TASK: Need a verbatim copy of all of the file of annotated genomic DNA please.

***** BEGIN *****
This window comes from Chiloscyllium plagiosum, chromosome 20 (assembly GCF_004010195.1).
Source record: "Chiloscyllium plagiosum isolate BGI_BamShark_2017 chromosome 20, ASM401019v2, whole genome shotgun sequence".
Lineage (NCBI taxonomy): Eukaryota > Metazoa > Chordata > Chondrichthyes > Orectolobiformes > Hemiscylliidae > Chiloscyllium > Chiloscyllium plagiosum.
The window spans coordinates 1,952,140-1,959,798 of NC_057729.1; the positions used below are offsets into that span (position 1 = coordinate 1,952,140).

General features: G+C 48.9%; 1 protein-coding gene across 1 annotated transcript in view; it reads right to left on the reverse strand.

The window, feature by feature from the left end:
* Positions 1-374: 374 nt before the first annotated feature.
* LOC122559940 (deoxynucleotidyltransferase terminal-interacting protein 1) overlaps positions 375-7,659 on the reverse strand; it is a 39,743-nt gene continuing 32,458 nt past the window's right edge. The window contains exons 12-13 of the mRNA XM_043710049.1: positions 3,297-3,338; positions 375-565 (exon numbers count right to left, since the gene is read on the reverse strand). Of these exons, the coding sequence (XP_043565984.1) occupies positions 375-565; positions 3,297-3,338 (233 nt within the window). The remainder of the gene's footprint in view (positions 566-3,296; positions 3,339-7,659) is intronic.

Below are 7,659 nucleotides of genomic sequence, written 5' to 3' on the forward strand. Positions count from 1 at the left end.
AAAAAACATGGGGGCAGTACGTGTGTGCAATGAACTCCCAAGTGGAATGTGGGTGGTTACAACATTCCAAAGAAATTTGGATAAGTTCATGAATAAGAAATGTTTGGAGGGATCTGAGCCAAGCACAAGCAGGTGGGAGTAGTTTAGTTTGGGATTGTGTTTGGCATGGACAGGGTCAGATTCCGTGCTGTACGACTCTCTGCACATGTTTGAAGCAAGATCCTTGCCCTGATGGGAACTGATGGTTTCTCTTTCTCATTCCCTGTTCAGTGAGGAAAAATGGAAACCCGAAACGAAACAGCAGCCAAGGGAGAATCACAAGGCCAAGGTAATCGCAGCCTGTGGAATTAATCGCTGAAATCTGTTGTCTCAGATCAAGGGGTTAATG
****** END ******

This window comes from Chiloscyllium plagiosum, chromosome 20 (assembly GCF_004010195.1).
Source record: "Chiloscyllium plagiosum isolate BGI_BamShark_2017 chromosome 20, ASM401019v2, whole genome shotgun sequence".
Lineage (NCBI taxonomy): Eukaryota > Metazoa > Chordata > Chondrichthyes > Orectolobiformes > Hemiscylliidae > Chiloscyllium > Chiloscyllium plagiosum.
The window spans coordinates 1,952,140-1,959,798 of NC_057729.1; the positions used below are offsets into that span (position 1 = coordinate 1,952,140).

General features: G+C 48.9%; 1 protein-coding gene across 1 annotated transcript in view; it reads right to left on the reverse strand.

The window, feature by feature from the left end:
* Positions 1-374: 374 nt before the first annotated feature.
* LOC122559940 (deoxynucleotidyltransferase terminal-interacting protein 1) overlaps positions 375-7,659 on the reverse strand; it is a 39,743-nt gene continuing 32,458 nt past the window's right edge. The window contains exons 12-13 of the mRNA XM_043710049.1: positions 3,297-3,338; positions 375-565 (exon numbers count right to left, since the gene is read on the reverse strand). Of these exons, the coding sequence (XP_043565984.1) occupies positions 375-565; positions 3,297-3,338 (233 nt within the window). The remainder of the gene's footprint in view (positions 566-3,296; positions 3,339-7,659) is intronic.

Below are 7,659 nucleotides of genomic sequence, written 5' to 3' on the forward strand. Positions count from 1 at the left end.
AAAAAACATGGGGGCAGTACGTGTGTGCAATGAACTCCCAAGTGGAATGTGGGTGGTTACAACATTCCAAAGAAATTTGGATAAGTTCATGAATAAGAAATGTTTGGAGGGATCTGAGCCAAGCACAAGCAGGTGGGAGTAGTTTAGTTTGGGATTGTGTTTGGCATGGACAGGGTCAGATTCCGTGCTGTACGACTCTCTGCACATGTTTGAAGCAAGATCCTTGCCCTGATGGGAACTGATGGTTTCTCTTTCTCATTCCCTGTTCAGTGAGGAAAAATGGAAACCCGAAACGAAACAGCAGCCAAGGGAGAATCACAAGGCCAAGGTAATCGCAGCCTGTGGAATTAATCGCTGAAATCTGTTGTCTCAGATCAAGGGGTTAATG